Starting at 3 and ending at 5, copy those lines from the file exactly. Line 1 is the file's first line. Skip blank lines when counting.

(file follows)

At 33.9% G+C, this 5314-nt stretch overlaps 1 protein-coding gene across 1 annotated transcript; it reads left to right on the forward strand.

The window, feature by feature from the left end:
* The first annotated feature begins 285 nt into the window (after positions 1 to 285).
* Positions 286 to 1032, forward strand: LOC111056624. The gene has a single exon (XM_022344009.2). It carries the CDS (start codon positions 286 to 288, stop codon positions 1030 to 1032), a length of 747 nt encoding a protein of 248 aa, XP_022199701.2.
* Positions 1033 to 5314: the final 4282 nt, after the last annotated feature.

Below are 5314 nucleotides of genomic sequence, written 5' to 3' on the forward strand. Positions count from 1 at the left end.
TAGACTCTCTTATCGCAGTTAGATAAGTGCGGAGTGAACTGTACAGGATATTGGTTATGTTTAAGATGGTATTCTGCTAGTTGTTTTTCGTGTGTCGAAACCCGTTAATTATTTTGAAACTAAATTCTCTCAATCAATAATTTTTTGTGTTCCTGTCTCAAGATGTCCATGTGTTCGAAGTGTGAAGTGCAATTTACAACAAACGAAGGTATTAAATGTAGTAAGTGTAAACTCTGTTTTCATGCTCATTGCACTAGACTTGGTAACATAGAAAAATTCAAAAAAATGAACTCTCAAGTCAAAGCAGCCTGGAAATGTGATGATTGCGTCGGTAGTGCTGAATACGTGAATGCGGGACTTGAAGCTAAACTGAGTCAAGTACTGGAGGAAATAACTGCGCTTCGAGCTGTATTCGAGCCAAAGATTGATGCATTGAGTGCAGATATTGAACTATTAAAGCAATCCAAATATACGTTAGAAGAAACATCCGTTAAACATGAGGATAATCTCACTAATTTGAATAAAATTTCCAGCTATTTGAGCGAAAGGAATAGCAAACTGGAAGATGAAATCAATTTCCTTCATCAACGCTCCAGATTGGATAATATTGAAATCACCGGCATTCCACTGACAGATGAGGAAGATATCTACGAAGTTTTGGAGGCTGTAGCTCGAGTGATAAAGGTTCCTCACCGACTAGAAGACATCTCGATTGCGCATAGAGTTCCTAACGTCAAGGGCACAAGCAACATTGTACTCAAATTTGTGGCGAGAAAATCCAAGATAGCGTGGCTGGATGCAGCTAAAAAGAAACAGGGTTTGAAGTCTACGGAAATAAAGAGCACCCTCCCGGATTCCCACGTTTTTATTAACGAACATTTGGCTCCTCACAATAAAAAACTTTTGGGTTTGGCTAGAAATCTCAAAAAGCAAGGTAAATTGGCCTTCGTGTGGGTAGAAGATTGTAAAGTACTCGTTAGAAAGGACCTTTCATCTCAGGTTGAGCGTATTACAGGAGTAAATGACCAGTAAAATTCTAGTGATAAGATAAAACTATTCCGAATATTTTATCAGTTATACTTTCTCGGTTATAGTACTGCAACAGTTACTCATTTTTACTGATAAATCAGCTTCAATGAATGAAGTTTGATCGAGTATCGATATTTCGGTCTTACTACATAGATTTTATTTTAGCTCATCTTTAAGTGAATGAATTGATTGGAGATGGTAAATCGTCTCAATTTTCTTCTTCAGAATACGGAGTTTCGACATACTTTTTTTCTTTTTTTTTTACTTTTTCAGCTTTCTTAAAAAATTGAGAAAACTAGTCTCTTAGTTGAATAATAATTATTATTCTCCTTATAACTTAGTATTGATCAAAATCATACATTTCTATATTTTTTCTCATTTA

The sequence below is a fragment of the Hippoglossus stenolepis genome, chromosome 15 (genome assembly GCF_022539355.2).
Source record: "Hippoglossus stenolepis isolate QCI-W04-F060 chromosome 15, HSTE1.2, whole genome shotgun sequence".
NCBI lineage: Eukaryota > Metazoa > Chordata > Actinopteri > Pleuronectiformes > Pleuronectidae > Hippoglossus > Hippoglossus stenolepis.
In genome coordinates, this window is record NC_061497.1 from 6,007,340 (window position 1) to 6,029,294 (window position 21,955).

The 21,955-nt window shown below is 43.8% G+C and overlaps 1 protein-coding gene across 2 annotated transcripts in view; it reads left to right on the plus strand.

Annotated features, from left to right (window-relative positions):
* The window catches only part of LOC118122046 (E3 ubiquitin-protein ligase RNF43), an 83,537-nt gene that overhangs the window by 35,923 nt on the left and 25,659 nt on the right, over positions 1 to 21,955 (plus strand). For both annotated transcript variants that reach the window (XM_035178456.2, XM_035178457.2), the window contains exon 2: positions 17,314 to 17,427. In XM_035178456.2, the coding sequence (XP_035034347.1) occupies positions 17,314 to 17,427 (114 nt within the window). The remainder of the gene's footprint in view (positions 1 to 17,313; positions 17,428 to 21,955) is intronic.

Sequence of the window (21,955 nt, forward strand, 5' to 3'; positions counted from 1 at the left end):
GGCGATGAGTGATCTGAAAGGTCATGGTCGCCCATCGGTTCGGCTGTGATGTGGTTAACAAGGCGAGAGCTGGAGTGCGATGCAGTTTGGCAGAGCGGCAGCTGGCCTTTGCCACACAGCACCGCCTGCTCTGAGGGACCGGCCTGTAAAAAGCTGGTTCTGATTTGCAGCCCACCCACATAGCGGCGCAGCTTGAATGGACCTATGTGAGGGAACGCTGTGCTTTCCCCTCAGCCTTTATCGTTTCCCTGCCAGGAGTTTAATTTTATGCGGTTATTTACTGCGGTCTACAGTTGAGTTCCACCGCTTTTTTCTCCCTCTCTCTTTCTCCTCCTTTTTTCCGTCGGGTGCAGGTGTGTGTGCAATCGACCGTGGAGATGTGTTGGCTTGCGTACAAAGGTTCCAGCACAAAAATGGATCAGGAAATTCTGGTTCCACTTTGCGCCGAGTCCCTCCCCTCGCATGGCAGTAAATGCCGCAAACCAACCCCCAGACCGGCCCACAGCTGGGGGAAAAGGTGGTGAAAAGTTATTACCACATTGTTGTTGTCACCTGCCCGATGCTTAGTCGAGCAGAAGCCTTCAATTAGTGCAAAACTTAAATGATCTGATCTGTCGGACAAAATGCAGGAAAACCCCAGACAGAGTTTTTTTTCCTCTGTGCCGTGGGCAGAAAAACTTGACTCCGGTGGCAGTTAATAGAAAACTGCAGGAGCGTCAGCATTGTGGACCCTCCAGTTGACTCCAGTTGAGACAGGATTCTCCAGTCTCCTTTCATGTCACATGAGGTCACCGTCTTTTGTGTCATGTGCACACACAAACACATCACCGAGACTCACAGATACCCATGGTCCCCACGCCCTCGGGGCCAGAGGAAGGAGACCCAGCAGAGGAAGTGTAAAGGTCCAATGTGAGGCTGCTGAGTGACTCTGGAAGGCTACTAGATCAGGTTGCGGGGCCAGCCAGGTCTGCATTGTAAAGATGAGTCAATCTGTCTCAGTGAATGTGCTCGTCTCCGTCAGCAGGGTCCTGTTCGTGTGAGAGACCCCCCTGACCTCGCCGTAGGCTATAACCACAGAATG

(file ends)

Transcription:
* The first annotated feature begins 285 nt into the window (after positions 1 to 285).
* Positions 286 to 1032, forward strand: LOC111056624. The gene has a single exon (XM_022344009.2). It carries the CDS (start codon positions 286 to 288, stop codon positions 1030 to 1032), a length of 747 nt encoding a protein of 248 aa, XP_022199701.2.
* Positions 1033 to 5314: the final 4282 nt, after the last annotated feature.